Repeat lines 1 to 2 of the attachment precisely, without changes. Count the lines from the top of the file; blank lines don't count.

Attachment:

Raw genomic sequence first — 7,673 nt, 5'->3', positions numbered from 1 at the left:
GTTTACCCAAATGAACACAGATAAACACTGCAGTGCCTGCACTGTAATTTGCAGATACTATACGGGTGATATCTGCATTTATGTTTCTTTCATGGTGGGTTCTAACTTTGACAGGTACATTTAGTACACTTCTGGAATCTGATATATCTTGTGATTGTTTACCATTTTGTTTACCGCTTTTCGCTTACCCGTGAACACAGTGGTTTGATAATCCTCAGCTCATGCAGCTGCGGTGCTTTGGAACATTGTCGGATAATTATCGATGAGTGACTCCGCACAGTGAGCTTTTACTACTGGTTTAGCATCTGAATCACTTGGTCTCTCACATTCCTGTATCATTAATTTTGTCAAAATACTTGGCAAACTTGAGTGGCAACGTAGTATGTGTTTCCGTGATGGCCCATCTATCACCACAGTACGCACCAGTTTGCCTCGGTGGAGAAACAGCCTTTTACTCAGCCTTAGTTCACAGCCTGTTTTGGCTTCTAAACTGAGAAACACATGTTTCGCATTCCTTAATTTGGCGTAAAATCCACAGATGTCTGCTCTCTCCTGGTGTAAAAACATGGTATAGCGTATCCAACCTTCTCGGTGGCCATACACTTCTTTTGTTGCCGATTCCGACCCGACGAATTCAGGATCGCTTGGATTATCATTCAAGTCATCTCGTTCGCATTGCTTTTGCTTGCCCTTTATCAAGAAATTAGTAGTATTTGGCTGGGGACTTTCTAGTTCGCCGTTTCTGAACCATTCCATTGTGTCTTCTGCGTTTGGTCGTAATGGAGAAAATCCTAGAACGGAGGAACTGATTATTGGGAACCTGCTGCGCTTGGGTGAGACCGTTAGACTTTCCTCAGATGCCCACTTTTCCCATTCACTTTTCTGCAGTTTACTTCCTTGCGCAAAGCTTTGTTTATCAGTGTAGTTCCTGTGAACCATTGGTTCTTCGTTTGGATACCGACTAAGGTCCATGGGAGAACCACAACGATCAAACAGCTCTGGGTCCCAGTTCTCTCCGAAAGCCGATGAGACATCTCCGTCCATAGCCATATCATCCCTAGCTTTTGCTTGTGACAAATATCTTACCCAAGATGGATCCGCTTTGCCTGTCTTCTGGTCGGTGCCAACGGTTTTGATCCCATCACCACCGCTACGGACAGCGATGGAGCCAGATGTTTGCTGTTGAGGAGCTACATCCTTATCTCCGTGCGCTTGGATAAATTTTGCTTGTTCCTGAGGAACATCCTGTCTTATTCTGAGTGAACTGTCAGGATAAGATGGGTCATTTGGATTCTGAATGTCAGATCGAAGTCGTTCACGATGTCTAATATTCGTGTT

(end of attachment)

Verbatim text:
Raw genomic sequence first — 7,673 nt, 5'->3', positions numbered from 1 at the left:
GTTTACCCAAATGAACACAGATAAACACTGCAGTGCCTGCACTGTAATTTGCAGATACTATACGGGTGATATCTGCATTTATGTTTCTTTCATGGTGGGTTCTAACTTTGACAGGTACATTTAGTACACTTCTGGAATCTGATATATCTTGTGATTGTTTACCATTTTGTTTACCGCTTTTCGCTTACCCGTGAACACAGTGGTTTGATAATCCTCAGCTCATGCAGCTGCGGTGCTTTGGAACATTGTCGGATAATTATCGATGAGTGACTCCGCACAGTGAGCTTTTACTACTGGTTTAGCATCTGAATCACTTGGTCTCTCACATTCCTGTATCATTAATTTTGTCAAAATACTTGGCAAACTTGAGTGGCAACGTAGTATGTGTTTCCGTGATGGCCCATCTATCACCACAGTACGCACCAGTTTGCCTCGGTGGAGAAACAGCCTTTTACTCAGCCTTAGTTCACAGCCTGTTTTGGCTTCTAAACTGAGAAACACATGTTTCGCATTCCTTAATTTGGCGTAAAATCCACAGATGTCTGCTCTCTCCTGGTGTAAAAACATGGTATAGCGTATCCAACCTTCTCGGTGGCCATACACTTCTTTTGTTGCCGATTCCGACCCGACGAATTCAGGATCGCTTGGATTATCATTCAAGTCATCTCGTTCGCATTGCTTTTGCTTGCCCTTTATCAAGAAATTAGTAGTATTTGGCTGGGGACTTTCTAGTTCGCCGTTTCTGAACCATTCCATTGTGTCTTCTGCGTTTGGTCGTAATGGAGAAAATCCTAGAACGGAGGAACTGATTATTGGGAACCTGCTGCGCTTGGGTGAGACCGTTAGACTTTCCTCAGATGCCCACTTTTCCCATTCACTTTTCTGCAGTTTACTTCCTTGCGCAAAGCTTTGTTTATCAGTGTAGTTCCTGTGAACCATTGGTTCTTCGTTTGGATACCGACTAAGGTCCATGGGAGAACCACAACGATCAAACAGCTCTGGGTCCCAGTTCTCTCCGAAAGCCGATGAGACATCTCCGTCCATAGCCATATCATCCCTAGCTTTTGCTTGTGACAAATATCTTACCCAAGATGGATCCGCTTTGCCTGTCTTCTGGTCGGTGCCAACGGTTTTGATCCCATCACCACCGCTACGGACAGCGATGGAGCCAGATGTTTGCTGTTGAGGAGCTACATCCTTATCTCCGTGCGCTTGGATAAATTTTGCTTGTTCCTGAGGAACATCCTGTCTTATTCTGAGTGAACTGTCAGGATAAGATGGGTCATTTGGATTCTGAATGTCAGATCGAAGTCGTTCACGATGTCTAATATTCGTGTT